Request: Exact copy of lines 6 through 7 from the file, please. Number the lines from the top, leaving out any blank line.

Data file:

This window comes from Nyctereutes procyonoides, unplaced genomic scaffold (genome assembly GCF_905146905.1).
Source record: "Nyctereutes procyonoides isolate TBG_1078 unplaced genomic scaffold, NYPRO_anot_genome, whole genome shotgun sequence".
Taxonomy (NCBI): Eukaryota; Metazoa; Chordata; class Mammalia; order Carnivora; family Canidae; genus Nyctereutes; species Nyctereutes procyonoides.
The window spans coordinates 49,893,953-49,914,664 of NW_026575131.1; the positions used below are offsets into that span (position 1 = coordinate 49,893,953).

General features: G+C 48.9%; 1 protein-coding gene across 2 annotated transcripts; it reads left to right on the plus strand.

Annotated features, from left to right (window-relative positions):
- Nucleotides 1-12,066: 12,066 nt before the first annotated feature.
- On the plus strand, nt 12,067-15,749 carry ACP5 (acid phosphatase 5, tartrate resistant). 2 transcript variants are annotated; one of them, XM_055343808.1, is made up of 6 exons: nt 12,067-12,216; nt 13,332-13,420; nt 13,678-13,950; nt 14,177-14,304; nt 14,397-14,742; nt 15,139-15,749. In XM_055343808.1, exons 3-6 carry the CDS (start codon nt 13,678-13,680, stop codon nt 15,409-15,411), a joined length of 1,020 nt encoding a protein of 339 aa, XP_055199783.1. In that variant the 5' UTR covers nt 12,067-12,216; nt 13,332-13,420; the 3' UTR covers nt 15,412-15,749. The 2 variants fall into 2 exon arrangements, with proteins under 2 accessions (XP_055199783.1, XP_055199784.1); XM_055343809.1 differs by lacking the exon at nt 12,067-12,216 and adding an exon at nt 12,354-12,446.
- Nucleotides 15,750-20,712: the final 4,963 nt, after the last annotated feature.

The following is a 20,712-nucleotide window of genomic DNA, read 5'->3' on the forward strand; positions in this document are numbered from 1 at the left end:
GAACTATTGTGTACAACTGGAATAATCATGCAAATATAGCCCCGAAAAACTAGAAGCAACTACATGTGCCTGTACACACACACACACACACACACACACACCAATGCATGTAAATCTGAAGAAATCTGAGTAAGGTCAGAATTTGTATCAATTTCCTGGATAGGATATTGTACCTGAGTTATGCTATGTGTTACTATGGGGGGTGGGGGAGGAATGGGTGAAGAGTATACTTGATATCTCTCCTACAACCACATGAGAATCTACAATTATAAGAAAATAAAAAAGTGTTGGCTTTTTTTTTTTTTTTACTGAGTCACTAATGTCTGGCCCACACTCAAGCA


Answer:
Annotated features, from left to right (window-relative positions):
- Nucleotides 1-12,066: 12,066 nt before the first annotated feature.